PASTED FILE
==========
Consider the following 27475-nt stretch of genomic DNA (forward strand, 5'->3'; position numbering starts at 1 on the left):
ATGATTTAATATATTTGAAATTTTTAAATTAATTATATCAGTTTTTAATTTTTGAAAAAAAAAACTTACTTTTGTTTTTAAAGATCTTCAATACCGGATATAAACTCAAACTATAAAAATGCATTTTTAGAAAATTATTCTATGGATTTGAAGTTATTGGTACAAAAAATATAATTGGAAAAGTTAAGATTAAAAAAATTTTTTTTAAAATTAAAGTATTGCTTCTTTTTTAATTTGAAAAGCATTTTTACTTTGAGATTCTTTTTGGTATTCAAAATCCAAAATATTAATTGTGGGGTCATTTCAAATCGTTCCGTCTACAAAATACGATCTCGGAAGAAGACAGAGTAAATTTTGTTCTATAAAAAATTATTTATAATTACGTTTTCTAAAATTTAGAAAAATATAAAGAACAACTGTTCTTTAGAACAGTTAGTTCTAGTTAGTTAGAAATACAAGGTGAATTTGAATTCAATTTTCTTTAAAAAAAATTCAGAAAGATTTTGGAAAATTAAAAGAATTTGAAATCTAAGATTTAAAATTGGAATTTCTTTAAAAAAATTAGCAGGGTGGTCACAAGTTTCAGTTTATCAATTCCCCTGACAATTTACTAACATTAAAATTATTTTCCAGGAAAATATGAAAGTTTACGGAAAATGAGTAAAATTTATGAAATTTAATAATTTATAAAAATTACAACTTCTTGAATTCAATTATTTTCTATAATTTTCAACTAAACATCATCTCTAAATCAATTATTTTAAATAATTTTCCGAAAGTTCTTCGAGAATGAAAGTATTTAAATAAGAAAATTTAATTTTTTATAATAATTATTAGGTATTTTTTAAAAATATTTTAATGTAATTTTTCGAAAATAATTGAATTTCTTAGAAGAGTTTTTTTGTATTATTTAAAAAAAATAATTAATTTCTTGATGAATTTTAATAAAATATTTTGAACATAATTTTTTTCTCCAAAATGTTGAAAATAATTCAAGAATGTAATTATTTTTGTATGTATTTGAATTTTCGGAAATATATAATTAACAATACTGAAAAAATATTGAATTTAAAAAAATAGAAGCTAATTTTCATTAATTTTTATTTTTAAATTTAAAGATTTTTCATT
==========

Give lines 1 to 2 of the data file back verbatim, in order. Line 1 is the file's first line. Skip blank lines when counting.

Consider the following 27475-nt stretch of genomic DNA (forward strand, 5'->3'; position numbering starts at 1 on the left):
ATGATTTAATATATTTGAAATTTTTAAATTAATTATATCAGTTTTTAATTTTTGAAAAAAAAAACTTACTTTTGTTTTTAAAGATCTTCAATACCGGATATAAACTCAAACTATAAAAATGCATTTTTAGAAAATTATTCTATGGATTTGAAGTTATTGGTACAAAAAATATAATTGGAAAAGTTAAGATTAAAAAAATTTTTTTTAAAATTAAAGTATTGCTTCTTTTTTAATTTGAAAAGCATTTTTACTTTGAGATTCTTTTTGGTATTCAAAATCCAAAATATTAATTGTGGGGTCATTTCAAATCGTTCCGTCTACAAAATACGATCTCGGAAGAAGACAGAGTAAATTTTGTTCTATAAAAAATTATTTATAATTACGTTTTCTAAAATTTAGAAAAATATAAAGAACAACTGTTCTTTAGAACAGTTAGTTCTAGTTAGTTAGAAATACAAGGTGAATTTGAATTCAATTTTCTTTAAAAAAAATTCAGAAAGATTTTGGAAAATTAAAAGAATTTGAAATCTAAGATTTAAAATTGGAATTTCTTTAAAAAAATTAGCAGGGTGGTCACAAGTTTCAGTTTATCAATTCCCCTGACAATTTACTAACATTAAAATTATTTTCCAGGAAAATATGAAAGTTTACGGAAAATGAGTAAAATTTATGAAATTTAATAATTTATAAAAATTACAACTTCTTGAATTCAATTATTTTCTATAATTTTCAACTAAACATCATCTCTAAATCAATTATTTTAAATAATTTTCCGAAAGTTCTTCGAGAATGAAAGTATTTAAATAAGAAAATTTAATTTTTTATAATAATTATTAGGTATTTTTTAAAAATATTTTAATGTAATTTTTCGAAAATAATTGAATTTCTTAGAAGAGTTTTTTTGTATTATTTAAAAAAAATAATTAATTTCTTGATGAATTTTAATAAAATATTTTGAACATAATTTTTTTCTCCAAAATGTTGAAAATAATTCAAGAATGTAATTATTTTTGTATGTATTTGAATTTTCGGAAATATATAATTAACAATACTGAAAAAATATTGAATTTAAAAAAATAGAAGCTAATTTTCATTAATTTTTATTTTTAAATTTAAAGATTTTTCATT